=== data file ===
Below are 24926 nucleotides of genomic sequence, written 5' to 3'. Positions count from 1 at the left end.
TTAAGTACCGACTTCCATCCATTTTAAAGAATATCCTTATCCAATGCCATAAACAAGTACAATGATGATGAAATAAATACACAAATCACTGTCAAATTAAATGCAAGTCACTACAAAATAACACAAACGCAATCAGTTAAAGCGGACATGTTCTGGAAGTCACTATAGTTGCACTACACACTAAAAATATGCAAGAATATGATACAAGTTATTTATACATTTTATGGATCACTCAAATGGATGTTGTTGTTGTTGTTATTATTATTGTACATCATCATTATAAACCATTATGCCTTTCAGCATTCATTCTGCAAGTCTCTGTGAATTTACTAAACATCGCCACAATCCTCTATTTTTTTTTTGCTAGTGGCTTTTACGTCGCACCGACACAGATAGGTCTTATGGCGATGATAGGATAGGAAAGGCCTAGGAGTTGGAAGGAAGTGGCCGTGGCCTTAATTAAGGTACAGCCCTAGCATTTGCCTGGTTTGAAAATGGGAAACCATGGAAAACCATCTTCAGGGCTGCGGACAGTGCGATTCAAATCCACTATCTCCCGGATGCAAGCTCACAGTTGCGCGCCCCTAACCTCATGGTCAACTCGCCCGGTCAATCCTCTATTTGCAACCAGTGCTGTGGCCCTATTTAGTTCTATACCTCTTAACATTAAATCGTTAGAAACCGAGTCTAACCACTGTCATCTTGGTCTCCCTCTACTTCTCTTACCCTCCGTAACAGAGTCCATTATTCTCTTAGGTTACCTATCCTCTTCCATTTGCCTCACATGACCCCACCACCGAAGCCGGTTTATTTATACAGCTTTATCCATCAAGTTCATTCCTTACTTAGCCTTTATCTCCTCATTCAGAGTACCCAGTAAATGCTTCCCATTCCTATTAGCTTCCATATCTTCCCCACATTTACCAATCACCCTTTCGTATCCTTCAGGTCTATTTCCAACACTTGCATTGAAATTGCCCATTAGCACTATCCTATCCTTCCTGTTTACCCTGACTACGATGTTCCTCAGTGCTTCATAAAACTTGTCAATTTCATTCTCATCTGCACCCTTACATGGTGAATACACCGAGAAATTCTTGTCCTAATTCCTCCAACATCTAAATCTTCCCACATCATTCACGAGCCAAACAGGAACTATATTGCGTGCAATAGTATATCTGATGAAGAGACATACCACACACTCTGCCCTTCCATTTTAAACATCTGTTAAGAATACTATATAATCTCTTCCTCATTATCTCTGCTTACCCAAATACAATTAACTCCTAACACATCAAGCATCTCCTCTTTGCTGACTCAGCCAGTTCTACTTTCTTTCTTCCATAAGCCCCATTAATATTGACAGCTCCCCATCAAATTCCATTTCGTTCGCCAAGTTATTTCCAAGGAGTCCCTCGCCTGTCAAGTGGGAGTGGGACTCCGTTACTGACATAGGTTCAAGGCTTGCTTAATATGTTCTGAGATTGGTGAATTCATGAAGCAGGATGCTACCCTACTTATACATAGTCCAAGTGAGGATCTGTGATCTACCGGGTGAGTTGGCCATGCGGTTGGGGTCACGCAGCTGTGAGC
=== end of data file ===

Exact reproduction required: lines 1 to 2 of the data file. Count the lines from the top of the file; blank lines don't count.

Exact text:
Below are 24926 nucleotides of genomic sequence, written 5' to 3'. Positions count from 1 at the left end.
TTAAGTACCGACTTCCATCCATTTTAAAGAATATCCTTATCCAATGCCATAAACAAGTACAATGATGATGAAATAAATACACAAATCACTGTCAAATTAAATGCAAGTCACTACAAAATAACACAAACGCAATCAGTTAAAGCGGACATGTTCTGGAAGTCACTATAGTTGCACTACACACTAAAAATATGCAAGAATATGATACAAGTTATTTATACATTTTATGGATCACTCAAATGGATGTTGTTGTTGTTGTTATTATTATTGTACATCATCATTATAAACCATTATGCCTTTCAGCATTCATTCTGCAAGTCTCTGTGAATTTACTAAACATCGCCACAATCCTCTATTTTTTTTTTGCTAGTGGCTTTTACGTCGCACCGACACAGATAGGTCTTATGGCGATGATAGGATAGGAAAGGCCTAGGAGTTGGAAGGAAGTGGCCGTGGCCTTAATTAAGGTACAGCCCTAGCATTTGCCTGGTTTGAAAATGGGAAACCATGGAAAACCATCTTCAGGGCTGCGGACAGTGCGATTCAAATCCACTATCTCCCGGATGCAAGCTCACAGTTGCGCGCCCCTAACCTCATGGTCAACTCGCCCGGTCAATCCTCTATTTGCAACCAGTGCTGTGGCCCTATTTAGTTCTATACCTCTTAACATTAAATCGTTAGAAACCGAGTCTAACCACTGTCATCTTGGTCTCCCTCTACTTCTCTTACCCTCCGTAACAGAGTCCATTATTCTCTTAGGTTACCTATCCTCTTCCATTTGCCTCACATGACCCCACCACCGAAGCCGGTTTATTTATACAGCTTTATCCATCAAGTTCATTCCTTACTTAGCCTTTATCTCCTCATTCAGAGTACCCAGTAAATGCTTCCCATTCCTATTAGCTTCCATATCTTCCCCACATTTACCAATCACCCTTTCGTATCCTTCAGGTCTATTTCCAACACTTGCATTGAAATTGCCCATTAGCACTATCCTATCCTTCCTGTTTACCCTGACTACGATGTTCCTCAGTGCTTCATAAAACTTGTCAATTTCATTCTCATCTGCACCCTTACATGGTGAATACACCGAGAAATTCTTGTCCTAATTCCTCCAACATCTAAATCTTCCCACATCATTCACGAGCCAAACAGGAACTATATTGCGTGCAATAGTATATCTGATGAAGAGACATACCACACACTCTGCCCTTCCATTTTAAACATCTGTTAAGAATACTATATAATCTCTTCCTCATTATCTCTGCTTACCCAAATACAATTAACTCCTAACACATCAAGCATCTCCTCTTTGCTGACTCAGCCAGTTCTACTTTCTTTCTTCCATAAGCCCCATTAATATTGACAGCTCCCCATCAAATTCCATTTCGTTCGCCAAGTTATTTCCAAGGAGTCCCTCGCCTGTCAAGTGGGAGTGGGACTCCGTTACTGACATAGGTTCAAGGCTTGCTTAATATGTTCTGAGATTGGTGAATTCATGAAGCAGGATGCTACCCTACTTATACATAGTCCAAGTGAGGATCTGTGATCTACCGGGTGAGTTGGCCATGCGGTTGGGGTCACGCAGCTGTGAGC